Emotan was born between 1380 and 1400; she hailed from Eyaen village, close to the present-day Aduwawa cattle market area, along the Benin-Auchi Road. She was originally named Uwaraye by her parents.
The history of Emotan is a very interesting one. As a young lady, she became a second wife to Chief Azama of Ihogbe district. She was considered indolent by her husband because she could not cook and conceive. Her husband’s first wife, Arabe, handled the domestic chores and gave birth to all the children of the household. However, due to her incompetence, Uwaraye was nicknamed “Emotan” which means lazy bones.
She had a redeeming feature though; she was good at taking care of the brood of the household. Emotan who could make evbarie (a soup seasoning condiment made from fermented melon seeds) and spin threads from cotton balls, began taking these and some herbal products to sell at a stall in the city market which is the present-day Oba market, as a means of livelihood.
When her husband died, she had nowhere to go because her parents had died of old age earlier on. She then built a hut for herself very close to her stall which is opposite the market place. As the event unfolds, her hut soon became a popular make-shift nursery for the children of families patronizing the market. Emotan attended to the children’s health and other needs selflessly without charging a dime.
With the above, some historians are of the opinion that Emotan of Benin whose real name was Uwaraye was a trader or market woman who took care of little children while their mothers were away buying and selling their wares in oba market. She was identified as the woman who began the first “DAY-CARE CENTRE” in Benin City.
During that period, Prince Uwaifiokun had forcefully taken over the throne of the Benin kingdom, thereby denying his elder brother, Prince Ogun (Oba Ewuare I) his noble right.
Prince Ogun’s (Oba Ewuare I) role in the history of Emotan
Prince Ogun in those times of travail paid secret and nocturnal visits to Benin from his place of exile. After he was removed from power by his younger brother, Prince Ogun (Oba Ewuare I) found his way to the house of this beautiful woman, Emotan, which was opposite the marketplace in the city. Emotan the powerful, mystic and childless woman.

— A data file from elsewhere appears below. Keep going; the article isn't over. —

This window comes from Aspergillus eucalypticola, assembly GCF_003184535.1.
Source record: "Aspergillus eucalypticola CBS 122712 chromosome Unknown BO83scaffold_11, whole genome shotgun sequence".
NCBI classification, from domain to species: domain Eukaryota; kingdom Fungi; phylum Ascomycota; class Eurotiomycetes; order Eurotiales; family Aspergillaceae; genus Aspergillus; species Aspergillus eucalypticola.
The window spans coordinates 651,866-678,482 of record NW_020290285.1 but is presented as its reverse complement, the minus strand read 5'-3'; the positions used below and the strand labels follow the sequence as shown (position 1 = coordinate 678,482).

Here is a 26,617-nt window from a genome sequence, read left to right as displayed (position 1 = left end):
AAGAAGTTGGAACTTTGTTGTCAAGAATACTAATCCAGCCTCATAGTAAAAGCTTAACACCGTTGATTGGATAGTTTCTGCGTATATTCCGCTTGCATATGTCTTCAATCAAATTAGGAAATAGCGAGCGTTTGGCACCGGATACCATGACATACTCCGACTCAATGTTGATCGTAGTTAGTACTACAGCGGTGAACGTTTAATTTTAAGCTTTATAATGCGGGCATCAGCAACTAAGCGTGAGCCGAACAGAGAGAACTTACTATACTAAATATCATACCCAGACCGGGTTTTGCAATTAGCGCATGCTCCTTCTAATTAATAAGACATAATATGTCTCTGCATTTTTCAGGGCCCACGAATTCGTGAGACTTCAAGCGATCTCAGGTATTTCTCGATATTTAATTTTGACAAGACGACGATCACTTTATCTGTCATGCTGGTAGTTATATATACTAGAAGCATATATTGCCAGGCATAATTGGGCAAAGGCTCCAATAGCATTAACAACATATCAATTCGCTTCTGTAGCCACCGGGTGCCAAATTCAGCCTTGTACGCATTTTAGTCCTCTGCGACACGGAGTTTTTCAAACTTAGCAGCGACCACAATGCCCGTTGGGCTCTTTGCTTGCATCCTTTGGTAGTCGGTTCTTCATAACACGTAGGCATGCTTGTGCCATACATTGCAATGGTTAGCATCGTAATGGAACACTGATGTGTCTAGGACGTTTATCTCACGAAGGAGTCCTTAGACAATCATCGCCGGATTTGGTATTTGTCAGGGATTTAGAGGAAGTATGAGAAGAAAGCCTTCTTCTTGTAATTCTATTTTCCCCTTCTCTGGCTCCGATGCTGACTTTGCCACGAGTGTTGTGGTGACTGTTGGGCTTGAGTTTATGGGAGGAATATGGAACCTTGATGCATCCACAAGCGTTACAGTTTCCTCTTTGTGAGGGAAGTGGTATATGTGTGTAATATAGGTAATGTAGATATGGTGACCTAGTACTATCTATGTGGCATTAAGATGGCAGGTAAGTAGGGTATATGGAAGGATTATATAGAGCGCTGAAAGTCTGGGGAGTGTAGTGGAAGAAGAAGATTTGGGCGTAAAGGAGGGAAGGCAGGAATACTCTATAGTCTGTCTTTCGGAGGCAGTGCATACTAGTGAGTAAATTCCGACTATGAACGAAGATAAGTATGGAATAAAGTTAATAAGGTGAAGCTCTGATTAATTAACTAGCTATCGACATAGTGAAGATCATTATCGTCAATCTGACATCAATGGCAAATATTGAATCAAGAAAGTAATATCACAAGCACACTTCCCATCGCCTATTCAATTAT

Due to her loving nature, bravery and generosity, Emotan agreed to accommodate Prince Ogun as her guest and most especially help him take back his crown. Besides, due to the many challenges that Ogun faced in the hands of his younger brother, the villagers kept warning him of impending dangers and advised him against interacting with some perfidious chiefs who may reveal his whereabouts to his younger brother.
On one very occasion which, Emotan hid Prince Ogun from Oba Uwaifiokun’s army. She made sure that he sneaked out as soon as the army moved their search from the hut to other areas in the vicinity. Avoiding the path of the army, Prince Ogun headed to the palace where he murdered his usurper and power-drunk brother, Oba Uwaifiokun.
Ordinary citizens of the Benin Kingdom supported his action, insisting that it was Ogun’s right to reclaim his throne. The people expressed their joy as the tragedies of the recent past was put to an end.
We gathered that Emotan sent word to Ogun to stay put in the palace and consolidate his hold, while she continued the spiritual work from her home. Truly, her love, benevolence and empathy for Prince Ogun cannot be understated.
Within a short period that Ogun return, the Edion’isen had come around to show support to Ogun, while he eventually crowned him as the Omo N´ Oba Uku Akpolokpolo, Oba Ewuare. His divination title choice of ´Oworuare, was even being questioned by a few in the village, they felt it could not have been more apt because it means, after the heat, the cooling effect of rain.
The death of Emotan
Oba Ewuare appointed Emotan as the Iyeki (leader of the authorized Ekpate guard), tasked with security matters in the market and with enforcing market rules. Not quite long from Ewuare’s ascension to the throne of his forefathers did Emotan die.
The Oba decreed that she should be buried in her hut. Later the grave was marked with an Uruhe tree and her deification as the conscience of justice was ordered by the king.
Every celebratory procession in Benin pays homage to her burial site. The first Uruhe tree (marker) survived for some three hundred years before it fell. The replacement Uruhe tree, survived for about one hundred and fifty years before an Iroko tree was planted to support it. A storm later fell both trees.
In recognition of her impact during her lifetime, Oba Akenzua II, in 1950 and with the collaboration of the British Colonial authorities, commissioned a life-size bronze statue of Emotan of Benin as a young woman.
Thanks for reading, OldNaija.com
A Brief History Of Emotan – Woman.ng
List of Obas of Benin Kingdom – OldNaija
S. B. Omoregie (1972). Emotan and the Kings of Benin. Longman Group (Far East)
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